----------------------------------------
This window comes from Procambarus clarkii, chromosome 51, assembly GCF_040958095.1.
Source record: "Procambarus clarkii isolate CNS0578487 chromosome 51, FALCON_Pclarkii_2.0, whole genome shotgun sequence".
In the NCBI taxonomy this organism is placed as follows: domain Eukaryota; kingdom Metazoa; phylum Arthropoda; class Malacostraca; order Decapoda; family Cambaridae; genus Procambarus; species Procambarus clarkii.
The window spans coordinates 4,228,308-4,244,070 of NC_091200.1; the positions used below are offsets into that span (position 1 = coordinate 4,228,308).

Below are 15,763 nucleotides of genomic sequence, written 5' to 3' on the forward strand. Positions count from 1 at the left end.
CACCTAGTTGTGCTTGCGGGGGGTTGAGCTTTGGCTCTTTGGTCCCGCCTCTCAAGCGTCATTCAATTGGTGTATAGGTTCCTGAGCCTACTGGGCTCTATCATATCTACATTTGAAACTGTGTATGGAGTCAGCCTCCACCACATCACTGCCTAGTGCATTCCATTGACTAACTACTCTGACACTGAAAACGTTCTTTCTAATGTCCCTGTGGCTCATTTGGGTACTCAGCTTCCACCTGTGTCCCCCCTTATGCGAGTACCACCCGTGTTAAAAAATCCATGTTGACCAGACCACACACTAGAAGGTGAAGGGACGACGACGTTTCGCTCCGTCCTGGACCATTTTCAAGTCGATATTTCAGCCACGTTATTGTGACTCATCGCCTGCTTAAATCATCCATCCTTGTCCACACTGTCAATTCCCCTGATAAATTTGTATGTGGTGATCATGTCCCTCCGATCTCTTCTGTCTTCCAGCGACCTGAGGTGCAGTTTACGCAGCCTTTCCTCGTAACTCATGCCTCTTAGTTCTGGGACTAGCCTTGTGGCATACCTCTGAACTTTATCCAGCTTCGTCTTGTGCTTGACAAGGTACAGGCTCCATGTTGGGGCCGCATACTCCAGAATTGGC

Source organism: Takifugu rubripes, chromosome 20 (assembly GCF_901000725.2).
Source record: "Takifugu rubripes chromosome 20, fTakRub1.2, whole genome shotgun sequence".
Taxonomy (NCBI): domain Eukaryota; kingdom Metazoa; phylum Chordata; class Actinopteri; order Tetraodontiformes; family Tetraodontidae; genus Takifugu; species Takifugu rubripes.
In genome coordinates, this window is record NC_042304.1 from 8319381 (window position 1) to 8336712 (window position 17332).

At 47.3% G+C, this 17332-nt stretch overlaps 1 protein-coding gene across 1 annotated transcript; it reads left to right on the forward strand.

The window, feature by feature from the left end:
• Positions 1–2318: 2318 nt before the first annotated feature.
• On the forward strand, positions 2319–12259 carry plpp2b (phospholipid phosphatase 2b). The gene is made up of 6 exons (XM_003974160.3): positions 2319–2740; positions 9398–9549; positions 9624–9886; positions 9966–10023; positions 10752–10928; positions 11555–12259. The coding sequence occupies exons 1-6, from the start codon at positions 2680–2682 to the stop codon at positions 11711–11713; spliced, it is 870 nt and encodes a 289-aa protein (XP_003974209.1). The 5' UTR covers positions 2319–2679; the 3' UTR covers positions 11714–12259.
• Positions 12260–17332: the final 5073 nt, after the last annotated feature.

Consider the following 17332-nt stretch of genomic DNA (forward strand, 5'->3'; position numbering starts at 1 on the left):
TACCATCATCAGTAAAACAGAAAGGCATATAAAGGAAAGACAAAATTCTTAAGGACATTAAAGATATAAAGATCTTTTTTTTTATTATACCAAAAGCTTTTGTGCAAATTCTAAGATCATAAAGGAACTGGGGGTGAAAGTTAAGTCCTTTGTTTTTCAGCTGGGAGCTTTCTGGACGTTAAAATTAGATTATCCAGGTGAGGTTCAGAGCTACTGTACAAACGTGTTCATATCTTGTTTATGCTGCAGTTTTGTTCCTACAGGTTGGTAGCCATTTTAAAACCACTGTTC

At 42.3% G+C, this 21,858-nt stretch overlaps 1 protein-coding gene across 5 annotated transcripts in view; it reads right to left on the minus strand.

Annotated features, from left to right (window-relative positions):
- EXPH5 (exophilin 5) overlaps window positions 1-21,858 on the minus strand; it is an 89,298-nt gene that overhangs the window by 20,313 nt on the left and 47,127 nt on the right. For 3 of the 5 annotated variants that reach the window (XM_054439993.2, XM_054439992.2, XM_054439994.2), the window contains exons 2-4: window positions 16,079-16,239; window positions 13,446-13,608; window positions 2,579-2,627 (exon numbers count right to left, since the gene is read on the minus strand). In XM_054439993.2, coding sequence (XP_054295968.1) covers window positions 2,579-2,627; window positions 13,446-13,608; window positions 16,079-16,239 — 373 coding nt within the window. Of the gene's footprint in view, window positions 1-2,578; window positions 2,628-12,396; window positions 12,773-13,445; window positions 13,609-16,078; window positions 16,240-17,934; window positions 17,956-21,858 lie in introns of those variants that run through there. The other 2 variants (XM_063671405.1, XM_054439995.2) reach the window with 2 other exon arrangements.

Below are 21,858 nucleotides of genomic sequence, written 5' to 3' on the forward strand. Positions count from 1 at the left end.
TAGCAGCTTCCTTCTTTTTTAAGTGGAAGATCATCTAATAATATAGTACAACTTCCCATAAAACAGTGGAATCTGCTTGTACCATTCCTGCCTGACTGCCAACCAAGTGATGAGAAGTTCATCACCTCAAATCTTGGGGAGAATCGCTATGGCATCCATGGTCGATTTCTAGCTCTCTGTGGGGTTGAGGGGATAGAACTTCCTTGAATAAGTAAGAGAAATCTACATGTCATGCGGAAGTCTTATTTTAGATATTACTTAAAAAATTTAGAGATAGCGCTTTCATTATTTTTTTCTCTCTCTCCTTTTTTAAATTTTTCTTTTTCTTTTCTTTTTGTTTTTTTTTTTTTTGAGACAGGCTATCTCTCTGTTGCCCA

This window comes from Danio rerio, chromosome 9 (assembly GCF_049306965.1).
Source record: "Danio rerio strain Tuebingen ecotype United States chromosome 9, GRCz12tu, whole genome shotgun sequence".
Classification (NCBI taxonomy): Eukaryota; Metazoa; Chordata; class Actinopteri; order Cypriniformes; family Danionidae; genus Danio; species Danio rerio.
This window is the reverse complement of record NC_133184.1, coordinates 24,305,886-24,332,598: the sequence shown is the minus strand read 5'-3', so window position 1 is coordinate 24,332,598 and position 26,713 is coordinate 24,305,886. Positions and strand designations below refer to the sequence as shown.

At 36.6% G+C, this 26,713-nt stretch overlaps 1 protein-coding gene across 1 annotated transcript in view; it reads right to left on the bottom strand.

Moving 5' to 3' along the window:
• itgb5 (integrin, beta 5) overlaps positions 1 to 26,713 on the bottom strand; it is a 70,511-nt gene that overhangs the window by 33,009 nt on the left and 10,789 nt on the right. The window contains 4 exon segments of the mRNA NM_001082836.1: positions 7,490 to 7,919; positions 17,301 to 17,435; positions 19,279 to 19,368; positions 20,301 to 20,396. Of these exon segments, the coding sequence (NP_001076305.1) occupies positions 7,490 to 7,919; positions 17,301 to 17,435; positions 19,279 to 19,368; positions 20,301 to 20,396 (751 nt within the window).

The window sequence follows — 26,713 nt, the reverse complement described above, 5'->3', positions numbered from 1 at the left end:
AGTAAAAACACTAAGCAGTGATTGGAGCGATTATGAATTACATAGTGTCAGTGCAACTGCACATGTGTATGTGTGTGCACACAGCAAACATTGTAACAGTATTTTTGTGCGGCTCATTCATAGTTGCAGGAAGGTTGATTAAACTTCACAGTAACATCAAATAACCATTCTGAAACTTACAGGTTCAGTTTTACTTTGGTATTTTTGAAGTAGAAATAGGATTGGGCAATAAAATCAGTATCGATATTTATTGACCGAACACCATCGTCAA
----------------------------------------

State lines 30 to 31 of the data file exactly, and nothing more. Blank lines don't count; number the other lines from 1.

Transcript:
The window sequence follows — 26,713 nt, the reverse complement described above, 5'->3', positions numbered from 1 at the left end:
AGTAAAAACACTAAGCAGTGATTGGAGCGATTATGAATTACATAGTGTCAGTGCAACTGCACATGTGTATGTGTGTGCACACAGCAAACATTGTAACAGTATTTTTGTGCGGCTCATTCATAGTTGCAGGAAGGTTGATTAAACTTCACAGTAACATCAAATAACCATTCTGAAACTTACAGGTTCAGTTTTACTTTGGTATTTTTGAAGTAGAAATAGGATTGGGCAATAAAATCAGTATCGATATTTATTGACCGAACACCATCGTCAA